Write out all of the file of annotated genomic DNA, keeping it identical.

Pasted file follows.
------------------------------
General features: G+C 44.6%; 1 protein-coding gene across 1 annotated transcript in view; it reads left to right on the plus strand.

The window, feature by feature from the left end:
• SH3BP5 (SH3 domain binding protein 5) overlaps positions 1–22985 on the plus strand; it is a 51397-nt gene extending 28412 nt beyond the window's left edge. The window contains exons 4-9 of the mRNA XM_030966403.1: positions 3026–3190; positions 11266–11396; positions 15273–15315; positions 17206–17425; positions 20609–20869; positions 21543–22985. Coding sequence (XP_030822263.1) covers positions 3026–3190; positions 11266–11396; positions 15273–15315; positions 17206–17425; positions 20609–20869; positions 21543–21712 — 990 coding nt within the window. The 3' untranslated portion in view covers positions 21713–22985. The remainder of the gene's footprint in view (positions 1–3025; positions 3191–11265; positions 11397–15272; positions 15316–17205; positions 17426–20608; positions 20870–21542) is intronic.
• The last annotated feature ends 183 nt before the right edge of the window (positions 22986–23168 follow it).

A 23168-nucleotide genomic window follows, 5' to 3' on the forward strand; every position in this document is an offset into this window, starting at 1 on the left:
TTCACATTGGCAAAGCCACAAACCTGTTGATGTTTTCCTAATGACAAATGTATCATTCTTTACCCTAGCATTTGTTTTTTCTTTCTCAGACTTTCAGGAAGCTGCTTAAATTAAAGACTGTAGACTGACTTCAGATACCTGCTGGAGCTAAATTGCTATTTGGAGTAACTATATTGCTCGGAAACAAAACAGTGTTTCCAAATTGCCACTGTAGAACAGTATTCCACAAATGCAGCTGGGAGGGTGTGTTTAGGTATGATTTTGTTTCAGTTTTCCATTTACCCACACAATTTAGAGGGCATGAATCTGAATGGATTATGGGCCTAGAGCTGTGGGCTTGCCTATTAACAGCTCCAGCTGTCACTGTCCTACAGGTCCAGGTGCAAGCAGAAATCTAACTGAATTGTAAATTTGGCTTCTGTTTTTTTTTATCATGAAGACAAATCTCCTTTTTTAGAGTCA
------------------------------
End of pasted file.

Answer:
General features: G+C 44.6%; 1 protein-coding gene across 1 annotated transcript in view; it reads left to right on the plus strand.

The window, feature by feature from the left end:
• SH3BP5 (SH3 domain binding protein 5) overlaps positions 1–22985 on the plus strand; it is a 51397-nt gene extending 28412 nt beyond the window's left edge. The window contains exons 4-9 of the mRNA XM_030966403.1: positions 3026–3190; positions 11266–11396; positions 15273–15315; positions 17206–17425; positions 20609–20869; positions 21543–22985. Coding sequence (XP_030822263.1) covers positions 3026–3190; positions 11266–11396; positions 15273–15315; positions 17206–17425; positions 20609–20869; positions 21543–21712 — 990 coding nt within the window. The 3' untranslated portion in view covers positions 21713–22985. The remainder of the gene's footprint in view (positions 1–3025; positions 3191–11265; positions 11397–15272; positions 15316–17205; positions 17426–20608; positions 20870–21542) is intronic.
• The last annotated feature ends 183 nt before the right edge of the window (positions 22986–23168 follow it).

A 23168-nucleotide genomic window follows, 5' to 3' on the forward strand; every position in this document is an offset into this window, starting at 1 on the left:
TTCACATTGGCAAAGCCACAAACCTGTTGATGTTTTCCTAATGACAAATGTATCATTCTTTACCCTAGCATTTGTTTTTTCTTTCTCAGACTTTCAGGAAGCTGCTTAAATTAAAGACTGTAGACTGACTTCAGATACCTGCTGGAGCTAAATTGCTATTTGGAGTAACTATATTGCTCGGAAACAAAACAGTGTTTCCAAATTGCCACTGTAGAACAGTATTCCACAAATGCAGCTGGGAGGGTGTGTTTAGGTATGATTTTGTTTCAGTTTTCCATTTACCCACACAATTTAGAGGGCATGAATCTGAATGGATTATGGGCCTAGAGCTGTGGGCTTGCCTATTAACAGCTCCAGCTGTCACTGTCCTACAGGTCCAGGTGCAAGCAGAAATCTAACTGAATTGTAAATTTGGCTTCTGTTTTTTTTTATCATGAAGACAAATCTCCTTTTTTAGAGTCA